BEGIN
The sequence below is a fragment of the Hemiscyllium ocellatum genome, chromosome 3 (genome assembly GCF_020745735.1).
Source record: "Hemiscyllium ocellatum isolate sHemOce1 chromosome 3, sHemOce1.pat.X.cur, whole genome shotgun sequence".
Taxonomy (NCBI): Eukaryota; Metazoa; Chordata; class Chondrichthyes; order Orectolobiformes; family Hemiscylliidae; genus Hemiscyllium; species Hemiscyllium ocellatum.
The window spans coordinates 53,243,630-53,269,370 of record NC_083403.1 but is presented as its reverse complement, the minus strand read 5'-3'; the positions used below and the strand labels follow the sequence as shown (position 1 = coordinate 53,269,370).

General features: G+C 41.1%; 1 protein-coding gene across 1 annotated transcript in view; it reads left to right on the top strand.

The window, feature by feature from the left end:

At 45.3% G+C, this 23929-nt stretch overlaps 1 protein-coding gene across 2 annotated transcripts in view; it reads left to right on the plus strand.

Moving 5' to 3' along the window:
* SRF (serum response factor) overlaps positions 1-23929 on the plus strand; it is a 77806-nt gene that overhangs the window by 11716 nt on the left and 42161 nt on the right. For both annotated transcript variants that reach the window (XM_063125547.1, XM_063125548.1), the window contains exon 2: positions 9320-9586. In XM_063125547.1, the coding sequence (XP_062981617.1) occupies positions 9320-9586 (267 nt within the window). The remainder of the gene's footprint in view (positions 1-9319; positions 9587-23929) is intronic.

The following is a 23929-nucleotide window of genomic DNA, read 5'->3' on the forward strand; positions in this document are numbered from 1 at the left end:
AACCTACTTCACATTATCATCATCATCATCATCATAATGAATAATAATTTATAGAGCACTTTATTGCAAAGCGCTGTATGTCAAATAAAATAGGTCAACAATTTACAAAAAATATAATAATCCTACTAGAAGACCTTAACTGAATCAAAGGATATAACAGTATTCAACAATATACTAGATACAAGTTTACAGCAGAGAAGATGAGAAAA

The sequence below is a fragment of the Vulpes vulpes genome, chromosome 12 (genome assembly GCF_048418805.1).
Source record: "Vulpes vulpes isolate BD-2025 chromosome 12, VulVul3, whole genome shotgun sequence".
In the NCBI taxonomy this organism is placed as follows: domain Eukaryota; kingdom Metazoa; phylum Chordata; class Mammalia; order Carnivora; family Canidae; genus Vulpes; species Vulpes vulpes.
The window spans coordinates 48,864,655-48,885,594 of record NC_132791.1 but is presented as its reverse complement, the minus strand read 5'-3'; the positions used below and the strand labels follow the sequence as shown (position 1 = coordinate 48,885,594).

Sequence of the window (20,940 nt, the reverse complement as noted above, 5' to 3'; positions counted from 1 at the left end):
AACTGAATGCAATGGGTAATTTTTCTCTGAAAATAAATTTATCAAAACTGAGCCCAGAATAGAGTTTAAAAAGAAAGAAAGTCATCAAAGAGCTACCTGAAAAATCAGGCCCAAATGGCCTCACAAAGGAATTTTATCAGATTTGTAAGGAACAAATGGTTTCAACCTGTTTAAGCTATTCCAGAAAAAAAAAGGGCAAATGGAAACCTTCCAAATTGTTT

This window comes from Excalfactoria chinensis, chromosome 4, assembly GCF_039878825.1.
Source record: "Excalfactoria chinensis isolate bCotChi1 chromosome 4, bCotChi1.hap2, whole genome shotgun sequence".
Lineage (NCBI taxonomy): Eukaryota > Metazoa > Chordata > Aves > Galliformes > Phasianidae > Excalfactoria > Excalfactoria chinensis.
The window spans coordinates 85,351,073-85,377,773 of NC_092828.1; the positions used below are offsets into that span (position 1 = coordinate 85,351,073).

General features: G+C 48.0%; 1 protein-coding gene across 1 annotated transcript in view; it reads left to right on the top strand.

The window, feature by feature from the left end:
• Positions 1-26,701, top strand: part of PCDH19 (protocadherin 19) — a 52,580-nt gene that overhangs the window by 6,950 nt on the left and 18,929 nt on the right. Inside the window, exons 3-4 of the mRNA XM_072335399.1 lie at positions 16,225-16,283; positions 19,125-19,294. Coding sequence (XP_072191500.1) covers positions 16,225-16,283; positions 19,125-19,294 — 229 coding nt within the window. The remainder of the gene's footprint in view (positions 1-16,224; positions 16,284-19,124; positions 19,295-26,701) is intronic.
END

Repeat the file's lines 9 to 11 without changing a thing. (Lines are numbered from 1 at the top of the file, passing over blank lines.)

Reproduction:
* SRF (serum response factor) overlaps positions 1-23929 on the plus strand; it is a 77806-nt gene that overhangs the window by 11716 nt on the left and 42161 nt on the right. For both annotated transcript variants that reach the window (XM_063125547.1, XM_063125548.1), the window contains exon 2: positions 9320-9586. In XM_063125547.1, the coding sequence (XP_062981617.1) occupies positions 9320-9586 (267 nt within the window). The remainder of the gene's footprint in view (positions 1-9319; positions 9587-23929) is intronic.

The following is a 23929-nucleotide window of genomic DNA, read 5'->3' on the forward strand; positions in this document are numbered from 1 at the left end:
AACCTACTTCACATTATCATCATCATCATCATCATAATGAATAATAATTTATAGAGCACTTTATTGCAAAGCGCTGTATGTCAAATAAAATAGGTCAACAATTTACAAAAAATATAATAATCCTACTAGAAGACCTTAACTGAATCAAAGGATATAACAGTATTCAACAATATACTAGATACAAGTTTACAGCAGAGAAGATGAGAAAA